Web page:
I always worry about my must when I have to let it sit for any length of time. Yes, the sulfite will protect it, but I’d feel better if the yeast were busy. Having them dominate a must, and ferment to dryness quickly, is a great defense against spoilage organisms. So I decided to make a starter. I didn’t follow my own careful instructions, here, rather I just added the rehydrated yeast to 0.5 cups (120 ml) of must and let it go overnight.
Measure and adjust the sugar
By morning, the starter was happily bubbling and I checked in on the must. It’s not as though all the solids dropped to the bottom and I had a gallon of crystal clear juice to sample, but with some care I was able to coax 0.5 cups of clear pink juice into my test jar. The SG was about 1.078, and I’m aiming for 1.090. So I need to add sugar. How much? The short answer is that 0.375 lb (170 grams) of sugar dissolved in just under 0.5 cups (100 ml) of water (boil and cool the sugar water to keep out the nasties) will bring the SG up to 1.090. You can use this formula to calculate how much sugar water (2 parts sugar, by volume, and 1 part water) to add to your own must:
x = ( V * (TG – SG) ) / (1.310 – TG)
where x is the amount of sugar water, in liters, to add
V is the volume of must, in liters (5.15, in my case)
TG is your specific gravity target (1.090)
SG is the current specific gravity of your must (1.078)
If you’re wondering where the 1.310 came from, it’s the specific gravity of sugar water. So make sure you use 2 parts sugar (by volume) to 1 part water or the above formula won’t work. In my case x was equal to 0.281 liters. To make the math and the measurements easier, I rounded that to 300 ml. That means I needed 200 ml of sugar, which weighs about 170 g, dissolved in 100 ml of water.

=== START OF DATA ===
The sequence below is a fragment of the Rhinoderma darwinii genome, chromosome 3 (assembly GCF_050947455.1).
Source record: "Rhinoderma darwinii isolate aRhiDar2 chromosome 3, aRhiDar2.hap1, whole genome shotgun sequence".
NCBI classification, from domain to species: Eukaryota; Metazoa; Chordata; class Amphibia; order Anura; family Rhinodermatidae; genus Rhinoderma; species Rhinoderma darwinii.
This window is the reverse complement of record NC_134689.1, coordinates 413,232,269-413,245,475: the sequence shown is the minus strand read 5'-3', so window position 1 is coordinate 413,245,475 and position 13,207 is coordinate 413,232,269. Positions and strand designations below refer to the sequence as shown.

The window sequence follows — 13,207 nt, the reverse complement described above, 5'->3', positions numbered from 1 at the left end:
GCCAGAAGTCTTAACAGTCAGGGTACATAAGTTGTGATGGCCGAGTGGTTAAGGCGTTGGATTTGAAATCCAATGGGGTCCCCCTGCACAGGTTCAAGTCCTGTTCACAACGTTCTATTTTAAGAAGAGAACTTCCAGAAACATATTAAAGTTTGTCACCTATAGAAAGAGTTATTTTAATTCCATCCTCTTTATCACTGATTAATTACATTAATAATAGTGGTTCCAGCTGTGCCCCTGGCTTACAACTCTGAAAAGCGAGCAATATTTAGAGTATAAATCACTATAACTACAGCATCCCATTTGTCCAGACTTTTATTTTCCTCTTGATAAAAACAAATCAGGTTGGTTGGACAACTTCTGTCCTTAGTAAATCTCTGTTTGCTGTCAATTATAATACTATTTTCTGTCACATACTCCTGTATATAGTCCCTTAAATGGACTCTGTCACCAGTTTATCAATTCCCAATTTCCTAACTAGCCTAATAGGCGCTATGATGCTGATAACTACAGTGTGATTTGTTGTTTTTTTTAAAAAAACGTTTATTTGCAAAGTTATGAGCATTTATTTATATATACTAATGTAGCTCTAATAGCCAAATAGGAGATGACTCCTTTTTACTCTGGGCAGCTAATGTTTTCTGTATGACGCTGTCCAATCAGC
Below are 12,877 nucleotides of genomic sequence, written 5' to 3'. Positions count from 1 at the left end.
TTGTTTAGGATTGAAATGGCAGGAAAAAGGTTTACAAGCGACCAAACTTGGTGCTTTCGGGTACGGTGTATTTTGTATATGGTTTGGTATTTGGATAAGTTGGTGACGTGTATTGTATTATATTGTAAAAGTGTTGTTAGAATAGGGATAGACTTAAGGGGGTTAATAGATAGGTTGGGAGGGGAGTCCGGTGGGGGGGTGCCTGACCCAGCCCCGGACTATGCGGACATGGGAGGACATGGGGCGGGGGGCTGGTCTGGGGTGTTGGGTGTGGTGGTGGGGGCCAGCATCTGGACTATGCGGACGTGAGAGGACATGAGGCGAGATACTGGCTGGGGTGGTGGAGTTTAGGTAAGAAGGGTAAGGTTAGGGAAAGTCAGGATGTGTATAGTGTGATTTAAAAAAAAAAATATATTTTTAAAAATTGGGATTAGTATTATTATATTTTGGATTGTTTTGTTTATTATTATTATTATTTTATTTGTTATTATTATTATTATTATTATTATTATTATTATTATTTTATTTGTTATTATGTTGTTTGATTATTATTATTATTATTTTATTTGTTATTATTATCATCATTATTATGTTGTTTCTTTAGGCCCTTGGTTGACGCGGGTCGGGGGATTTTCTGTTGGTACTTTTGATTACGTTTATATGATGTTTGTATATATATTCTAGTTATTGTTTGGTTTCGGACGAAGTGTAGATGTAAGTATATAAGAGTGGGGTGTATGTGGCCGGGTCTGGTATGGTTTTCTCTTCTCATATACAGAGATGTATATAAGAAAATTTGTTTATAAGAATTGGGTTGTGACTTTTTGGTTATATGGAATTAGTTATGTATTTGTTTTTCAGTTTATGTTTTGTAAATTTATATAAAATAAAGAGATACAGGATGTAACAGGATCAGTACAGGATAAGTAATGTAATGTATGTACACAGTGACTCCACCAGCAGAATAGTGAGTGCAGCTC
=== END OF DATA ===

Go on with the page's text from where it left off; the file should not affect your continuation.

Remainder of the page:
I added the sugar, pitched the starter, and noticed vigorous fermentation in hours. Wine from produce-section grapes! Who knows how it will taste, but pretty cool, huh?
Update 7/27/2009 – Sugar additions the easy way!
If you’re put off by the math I used to adjust the sugar, check out my new Wine Recipe Wizard. I wanted to make sugar and acid adjustments easier by just having you type in the volume of juice you have, your hydrometer reading, and (optionally) your titratable acidity. Then just type in what you want the sugar and acid to be and the wizard will tell you what to add. I hope this helps – let me know if you have trouble using it.
Update 11/15/2009 – Disappointing
I don’t think I ever had high expectations for this wine. I never imagined comparing it to an aged Premier Cru Chablis, but I was hoping for a nice table wine. I didn’t get that. The wine is balanced, there are no faults, but there is no flavor either. I’m starting to think about how to improve the procedure, but until that stroke of genius hits, I had to say that wine from grocery store grapes is bland.
Update 12/3/2009 – Save it by making mulled wine?
When produce department grapes give you something bland, make mulled wine! I’m hoping that traditional mulling spices like cinnamon and clove along with citrus zest will add some life to this wine. This will be my first time making mulled wine, so I’m excited!